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Health systems changes after decentralisation: progress, challenges and dynamics in Pakistan
  1. Shehla Abbas Zaidi1,
  2. Maryam Bigdeli2,
  3. Etienne V Langlois3,
  4. Atif Riaz1,
  5. David W Orr4,
  6. Nasir Idrees5,
  7. Jesse B Bump6
  1. 1 Department of Community Health Sciences & Women & Child Health Division, Aga Khan University, Karachi, Pakistan
  2. 2 World Health Organization, Geneva, Switzerland
  3. 3 Alliance for Health Policy and Systems Research, World Health Organization, Geneva, Switzerland
  4. 4 Department of Politics and International Studies, University of Cambridge, Cambridge, UK
  5. 5 Independent Governance Consultant, Islamabad, Pakistan
  6. 6 Harvard T.H. Chan School of Public Health, Boston, Massachusetts, USA
  1. Correspondence to Dr Shehla Abbas Zaidi; shehlasaz{at}gmail.com

Abstract

Decentralisation is widely practised but its scrutiny tends to focus on structural and authority changes or outcomes. Politics and process of devolution implementation needs to be better understood to evaluate how national governments use the enhanced decision space for bringing improvements in the health system and the underlying challenges faced. We use the example of Pakistan’s radical, politically driven provincial devolution to analyse how national structures use decentralisation opportunities for improved health planning, spending and carrying out transformations to the health system. Our narrative draws on secondary data sources from the PRIMASYS study, supplemented with policy roundtable notes from Pakistan.

Our analysis shows that in decentralised Pakistan, health became prioritised for increased government resources and achieved good budgetary use, major strides were made contextualised sector-wide health planning and legislations, and a proliferation seen in governance measures to improve and regulate healthcare delivery. Despite a disadvantaged and abrupt start to devolution, high ownership by politicians and bureaucracy in provincial governments led to resourcing, planning and innovations. However, effective translation remained impeded by weak institutional capacity, feeble federal–provincial coordination and vulnerability to interference by local elites.

Building on this illustrative example, we propose (1) political management of decentralisation for effective national coordination, sustaining stable leadership and protecting from political interfere by local elites; (2) investment in stewardship capacity in the devolved structures as well as the central ministry to deliver on new roles.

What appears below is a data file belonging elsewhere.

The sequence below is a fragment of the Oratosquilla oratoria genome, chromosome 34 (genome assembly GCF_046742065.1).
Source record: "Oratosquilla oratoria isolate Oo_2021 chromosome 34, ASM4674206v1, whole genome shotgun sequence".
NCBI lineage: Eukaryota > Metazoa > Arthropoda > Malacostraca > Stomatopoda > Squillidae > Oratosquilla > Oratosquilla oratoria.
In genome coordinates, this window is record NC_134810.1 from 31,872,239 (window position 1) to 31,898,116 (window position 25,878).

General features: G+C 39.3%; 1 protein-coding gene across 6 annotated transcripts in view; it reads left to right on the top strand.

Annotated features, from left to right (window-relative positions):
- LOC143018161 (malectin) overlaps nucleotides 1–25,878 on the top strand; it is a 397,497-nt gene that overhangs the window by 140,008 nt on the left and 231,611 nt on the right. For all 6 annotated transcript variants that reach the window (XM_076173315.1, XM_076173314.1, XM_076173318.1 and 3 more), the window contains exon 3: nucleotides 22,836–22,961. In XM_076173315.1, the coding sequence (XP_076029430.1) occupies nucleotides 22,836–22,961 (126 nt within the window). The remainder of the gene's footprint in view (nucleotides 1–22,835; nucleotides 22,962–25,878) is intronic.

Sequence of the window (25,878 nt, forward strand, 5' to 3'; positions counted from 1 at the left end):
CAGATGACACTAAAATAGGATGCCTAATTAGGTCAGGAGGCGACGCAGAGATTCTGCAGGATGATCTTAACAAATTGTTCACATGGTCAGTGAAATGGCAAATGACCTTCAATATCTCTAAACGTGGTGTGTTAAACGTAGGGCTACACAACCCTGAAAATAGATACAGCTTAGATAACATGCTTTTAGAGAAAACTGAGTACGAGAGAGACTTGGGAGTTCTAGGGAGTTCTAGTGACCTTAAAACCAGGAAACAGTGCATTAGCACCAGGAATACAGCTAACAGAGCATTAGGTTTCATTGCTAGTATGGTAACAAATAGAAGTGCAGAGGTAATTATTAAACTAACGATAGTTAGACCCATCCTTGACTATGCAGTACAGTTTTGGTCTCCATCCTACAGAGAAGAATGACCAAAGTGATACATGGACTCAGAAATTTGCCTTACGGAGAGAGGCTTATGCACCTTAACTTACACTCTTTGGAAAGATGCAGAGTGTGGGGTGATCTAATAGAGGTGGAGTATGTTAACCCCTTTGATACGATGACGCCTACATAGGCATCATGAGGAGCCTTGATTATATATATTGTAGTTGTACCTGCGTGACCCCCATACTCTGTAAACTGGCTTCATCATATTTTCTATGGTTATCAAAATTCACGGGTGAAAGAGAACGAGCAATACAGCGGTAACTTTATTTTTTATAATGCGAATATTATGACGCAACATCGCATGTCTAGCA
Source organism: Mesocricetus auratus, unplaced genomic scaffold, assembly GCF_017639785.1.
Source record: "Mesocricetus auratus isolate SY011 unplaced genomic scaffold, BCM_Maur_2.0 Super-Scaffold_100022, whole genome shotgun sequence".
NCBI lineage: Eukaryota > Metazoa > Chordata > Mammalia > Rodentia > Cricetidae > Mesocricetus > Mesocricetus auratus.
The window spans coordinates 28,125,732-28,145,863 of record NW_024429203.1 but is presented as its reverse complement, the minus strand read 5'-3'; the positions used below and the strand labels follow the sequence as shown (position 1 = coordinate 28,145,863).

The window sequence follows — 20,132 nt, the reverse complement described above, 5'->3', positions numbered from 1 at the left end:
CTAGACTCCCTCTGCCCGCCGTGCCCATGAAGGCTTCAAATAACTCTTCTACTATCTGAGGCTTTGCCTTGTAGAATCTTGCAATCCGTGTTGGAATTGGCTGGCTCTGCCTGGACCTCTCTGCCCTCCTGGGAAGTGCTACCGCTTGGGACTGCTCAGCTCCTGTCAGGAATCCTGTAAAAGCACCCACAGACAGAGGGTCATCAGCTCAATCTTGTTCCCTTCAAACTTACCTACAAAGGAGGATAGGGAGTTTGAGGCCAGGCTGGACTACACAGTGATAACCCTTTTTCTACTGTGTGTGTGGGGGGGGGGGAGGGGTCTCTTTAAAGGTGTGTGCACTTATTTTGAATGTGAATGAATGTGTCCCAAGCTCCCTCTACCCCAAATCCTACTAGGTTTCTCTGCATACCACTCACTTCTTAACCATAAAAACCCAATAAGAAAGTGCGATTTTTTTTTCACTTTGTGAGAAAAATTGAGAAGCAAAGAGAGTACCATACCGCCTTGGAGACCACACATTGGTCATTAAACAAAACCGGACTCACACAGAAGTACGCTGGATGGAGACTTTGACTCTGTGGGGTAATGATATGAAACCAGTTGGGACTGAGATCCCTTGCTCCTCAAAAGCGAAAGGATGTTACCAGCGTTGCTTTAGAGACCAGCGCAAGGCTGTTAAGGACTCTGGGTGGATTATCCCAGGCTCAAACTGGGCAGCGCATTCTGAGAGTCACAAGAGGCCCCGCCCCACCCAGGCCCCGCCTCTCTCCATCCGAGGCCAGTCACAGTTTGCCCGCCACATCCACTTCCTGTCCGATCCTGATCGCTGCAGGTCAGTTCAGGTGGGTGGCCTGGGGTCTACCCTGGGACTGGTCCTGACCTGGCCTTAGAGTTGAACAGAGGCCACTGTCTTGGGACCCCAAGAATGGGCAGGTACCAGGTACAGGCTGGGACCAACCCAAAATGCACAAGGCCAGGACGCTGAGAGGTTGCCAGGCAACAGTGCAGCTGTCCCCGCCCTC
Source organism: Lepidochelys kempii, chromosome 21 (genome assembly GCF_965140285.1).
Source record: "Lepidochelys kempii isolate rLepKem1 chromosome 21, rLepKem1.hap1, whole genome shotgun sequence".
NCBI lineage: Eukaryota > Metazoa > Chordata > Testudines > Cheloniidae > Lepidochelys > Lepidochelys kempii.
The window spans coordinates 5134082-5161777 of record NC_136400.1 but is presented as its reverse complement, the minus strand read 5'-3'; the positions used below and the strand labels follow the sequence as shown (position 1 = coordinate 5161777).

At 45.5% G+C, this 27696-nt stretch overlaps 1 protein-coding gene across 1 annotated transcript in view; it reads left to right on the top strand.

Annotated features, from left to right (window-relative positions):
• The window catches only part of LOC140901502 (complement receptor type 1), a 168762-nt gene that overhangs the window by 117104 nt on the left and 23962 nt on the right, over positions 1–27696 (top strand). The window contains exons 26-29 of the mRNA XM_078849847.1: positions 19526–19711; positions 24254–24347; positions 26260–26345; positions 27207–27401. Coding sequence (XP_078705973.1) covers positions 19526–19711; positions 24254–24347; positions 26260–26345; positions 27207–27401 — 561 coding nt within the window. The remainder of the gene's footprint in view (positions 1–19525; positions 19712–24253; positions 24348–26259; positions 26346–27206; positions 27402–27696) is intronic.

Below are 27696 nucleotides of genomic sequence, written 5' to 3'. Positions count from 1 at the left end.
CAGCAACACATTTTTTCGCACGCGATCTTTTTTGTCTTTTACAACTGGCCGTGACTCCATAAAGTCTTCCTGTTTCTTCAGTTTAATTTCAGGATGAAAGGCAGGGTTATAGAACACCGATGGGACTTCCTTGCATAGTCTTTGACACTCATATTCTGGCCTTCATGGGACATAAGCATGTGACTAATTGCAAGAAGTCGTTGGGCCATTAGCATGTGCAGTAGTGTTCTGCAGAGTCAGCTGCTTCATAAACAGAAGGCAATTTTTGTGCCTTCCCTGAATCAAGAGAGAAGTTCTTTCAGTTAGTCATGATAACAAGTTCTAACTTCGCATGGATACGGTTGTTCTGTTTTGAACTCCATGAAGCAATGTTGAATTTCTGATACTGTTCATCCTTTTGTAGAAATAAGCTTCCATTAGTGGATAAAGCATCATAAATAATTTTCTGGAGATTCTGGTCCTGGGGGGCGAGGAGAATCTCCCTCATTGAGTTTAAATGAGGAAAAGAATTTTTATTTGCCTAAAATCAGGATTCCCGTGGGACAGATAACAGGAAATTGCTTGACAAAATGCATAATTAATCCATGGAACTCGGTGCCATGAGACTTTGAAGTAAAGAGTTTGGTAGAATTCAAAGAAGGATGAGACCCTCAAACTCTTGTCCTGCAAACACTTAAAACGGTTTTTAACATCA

• decentralization
  • health systems
  • politics
  • Pakistan

This is an open access article distributed in accordance with the Creative Commons Attribution 4.0 Unported (CC BY 4.0) license, which permits others to copy, redistribute, remix, transform and build upon this work for any purpose, provided the original work is properly cited, a link to the licence is given, and indication of whether changes were made. See: https://creativecommons.org/licenses/by/4.0/.

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Footnotes

  • Handling editor Kerry Scott

  • Contributors SAZ framed and led the analysis and wrote the paper. MB and EVL contributed in framing the analysis, tools and editing the paper. AR and NI collected and analysed data. DWO provided literature search. JBP reviewed and edited the paper.

  • Funding This study was funded by the Bill and Melinda Gates Foundation and Alliance for Health Policy and Systems Research.

  • Disclaimer All views expressed here are those of the authors and do not represent the views of the Bill and Melinda Gates Foundation.

  • Competing interests None declared.

  • Patient consent for publication Not required.

  • Provenance and peer review Not commissioned; externally peer reviewed.

  • Data sharing statement No additional data are available.

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